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Notice given 23 March 2007

Senator Milne: To move—

(1) That the Senate notes that:

(a) the 4th assessment report of the Working Group I of the Intergovernmental Panel on Climate Change (IPCC), published in February 2007, indicates that sea levels will rise by between 0.18 metres to 0.59 metres by the end of the century and that these projections do not include the full effects of changes in ice sheet flow because a basis in published literature is lacking;

(b) the next IPCC report on impacts, adaptation and vulnerability, to be released in April 2007, is expected to conclude that there is a medium confidence, that is a 50 per cent chance, that the Greenland and Antarctic ice sheets would be committed to partial deglaciation for a global average temperature increase greater than 1 o to 2 o C, causing a sea level rise of 4 to 6 metres over centuries to millennia;


 (c) recent scientific research, published too late for inclusion in the IPCC reports, suggest that sea levels are rising more quickly than previously thought and many scientists, including Dr James Hansen, head of Atmospheric Research for the National Aeuronautics and Space Administration, warn that a warming of 2 o to 3 o C could melt the ice sheets of West Antarctica and parts of Greenland resulting in a sea level rise of 5 metres within a century;

(d) the assessment of the impact of even a moderate sea level rise in Australia remains inadequate for adaptation planning;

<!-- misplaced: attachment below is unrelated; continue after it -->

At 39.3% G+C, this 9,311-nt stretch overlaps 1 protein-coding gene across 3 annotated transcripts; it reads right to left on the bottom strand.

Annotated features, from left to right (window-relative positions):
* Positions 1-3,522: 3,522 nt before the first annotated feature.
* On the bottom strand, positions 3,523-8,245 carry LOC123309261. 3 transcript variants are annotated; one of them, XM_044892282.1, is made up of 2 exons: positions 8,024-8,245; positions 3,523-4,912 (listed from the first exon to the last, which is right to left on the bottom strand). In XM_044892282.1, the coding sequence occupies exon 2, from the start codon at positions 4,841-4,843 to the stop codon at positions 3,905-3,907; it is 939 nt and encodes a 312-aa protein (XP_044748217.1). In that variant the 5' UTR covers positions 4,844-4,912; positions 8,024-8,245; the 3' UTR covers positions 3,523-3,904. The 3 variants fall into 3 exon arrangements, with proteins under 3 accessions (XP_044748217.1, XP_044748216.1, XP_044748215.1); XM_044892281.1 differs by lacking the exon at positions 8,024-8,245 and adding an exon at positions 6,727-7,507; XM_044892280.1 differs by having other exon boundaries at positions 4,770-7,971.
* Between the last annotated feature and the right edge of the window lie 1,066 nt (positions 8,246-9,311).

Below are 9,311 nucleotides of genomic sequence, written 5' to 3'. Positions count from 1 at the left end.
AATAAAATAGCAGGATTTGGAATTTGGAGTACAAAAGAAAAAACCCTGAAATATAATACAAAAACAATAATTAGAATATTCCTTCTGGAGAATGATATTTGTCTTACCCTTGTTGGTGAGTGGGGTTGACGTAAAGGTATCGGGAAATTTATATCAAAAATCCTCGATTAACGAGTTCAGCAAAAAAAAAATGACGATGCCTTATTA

(e) assessing the vulnerability of low coastal and estuarine regions requires not only mapping height above sea level but must take into account factors such as coastal morphology, susceptibility to long-shore erosion, near shore bathymetry and storm surge frequency;

(f) delaying analysis of the risk of sea level rise exacerbates the likelihood that such information may affect property values and investment through disclosure of increased hazards and possible reduced or more expensive insurance cover; and

(g) an early response to the threat of a rise in sea level may include avoiding investment in long-lived infrastructure in high risk areas.

(2) That the following matter be referred to the Environment, Communications, Information Technology and the Arts Committee for inquiry and report by 20 September 2007:

An assessment of the risks associated with projected rises in sea levels around Australia, including an appraisal of:

(a) ecological, social and economic impacts;

(b) adaptation and mitigation strategies;

(c) knowledge gaps and research needs; and

(d) options to communicate risks and vulnerabilities to the Australian community.